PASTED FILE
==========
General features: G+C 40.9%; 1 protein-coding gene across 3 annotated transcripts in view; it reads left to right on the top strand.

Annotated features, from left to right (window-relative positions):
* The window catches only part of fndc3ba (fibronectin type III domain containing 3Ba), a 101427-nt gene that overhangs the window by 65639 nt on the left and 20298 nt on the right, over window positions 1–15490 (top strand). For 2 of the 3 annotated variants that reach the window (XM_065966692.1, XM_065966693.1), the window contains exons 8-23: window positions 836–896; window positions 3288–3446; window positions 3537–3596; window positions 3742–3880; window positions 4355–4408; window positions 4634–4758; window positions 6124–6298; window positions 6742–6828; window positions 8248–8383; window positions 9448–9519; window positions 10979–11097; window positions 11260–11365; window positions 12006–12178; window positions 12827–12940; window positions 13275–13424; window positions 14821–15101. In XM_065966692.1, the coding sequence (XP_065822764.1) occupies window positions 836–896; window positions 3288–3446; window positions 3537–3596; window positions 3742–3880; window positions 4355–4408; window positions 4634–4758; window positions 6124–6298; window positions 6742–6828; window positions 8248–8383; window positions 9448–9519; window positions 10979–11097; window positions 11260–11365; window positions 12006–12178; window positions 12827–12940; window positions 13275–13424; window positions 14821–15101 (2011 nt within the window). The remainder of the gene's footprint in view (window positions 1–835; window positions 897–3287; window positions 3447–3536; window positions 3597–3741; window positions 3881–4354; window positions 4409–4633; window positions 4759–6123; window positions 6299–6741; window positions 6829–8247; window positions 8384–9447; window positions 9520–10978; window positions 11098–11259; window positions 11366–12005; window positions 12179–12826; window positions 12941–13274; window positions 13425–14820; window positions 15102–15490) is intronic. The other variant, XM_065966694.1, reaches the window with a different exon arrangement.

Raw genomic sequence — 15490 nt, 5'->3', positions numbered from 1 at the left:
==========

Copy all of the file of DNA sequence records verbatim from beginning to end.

General features: G+C 40.9%; 1 protein-coding gene across 3 annotated transcripts in view; it reads left to right on the top strand.

Annotated features, from left to right (window-relative positions):
* The window catches only part of fndc3ba (fibronectin type III domain containing 3Ba), a 101427-nt gene that overhangs the window by 65639 nt on the left and 20298 nt on the right, over window positions 1–15490 (top strand). For 2 of the 3 annotated variants that reach the window (XM_065966692.1, XM_065966693.1), the window contains exons 8-23: window positions 836–896; window positions 3288–3446; window positions 3537–3596; window positions 3742–3880; window positions 4355–4408; window positions 4634–4758; window positions 6124–6298; window positions 6742–6828; window positions 8248–8383; window positions 9448–9519; window positions 10979–11097; window positions 11260–11365; window positions 12006–12178; window positions 12827–12940; window positions 13275–13424; window positions 14821–15101. In XM_065966692.1, the coding sequence (XP_065822764.1) occupies window positions 836–896; window positions 3288–3446; window positions 3537–3596; window positions 3742–3880; window positions 4355–4408; window positions 4634–4758; window positions 6124–6298; window positions 6742–6828; window positions 8248–8383; window positions 9448–9519; window positions 10979–11097; window positions 11260–11365; window positions 12006–12178; window positions 12827–12940; window positions 13275–13424; window positions 14821–15101 (2011 nt within the window). The remainder of the gene's footprint in view (window positions 1–835; window positions 897–3287; window positions 3447–3536; window positions 3597–3741; window positions 3881–4354; window positions 4409–4633; window positions 4759–6123; window positions 6299–6741; window positions 6829–8247; window positions 8384–9447; window positions 9520–10978; window positions 11098–11259; window positions 11366–12005; window positions 12179–12826; window positions 12941–13274; window positions 13425–14820; window positions 15102–15490) is intronic. The other variant, XM_065966694.1, reaches the window with a different exon arrangement.

Raw genomic sequence — 15490 nt, 5'->3', positions numbered from 1 at the left: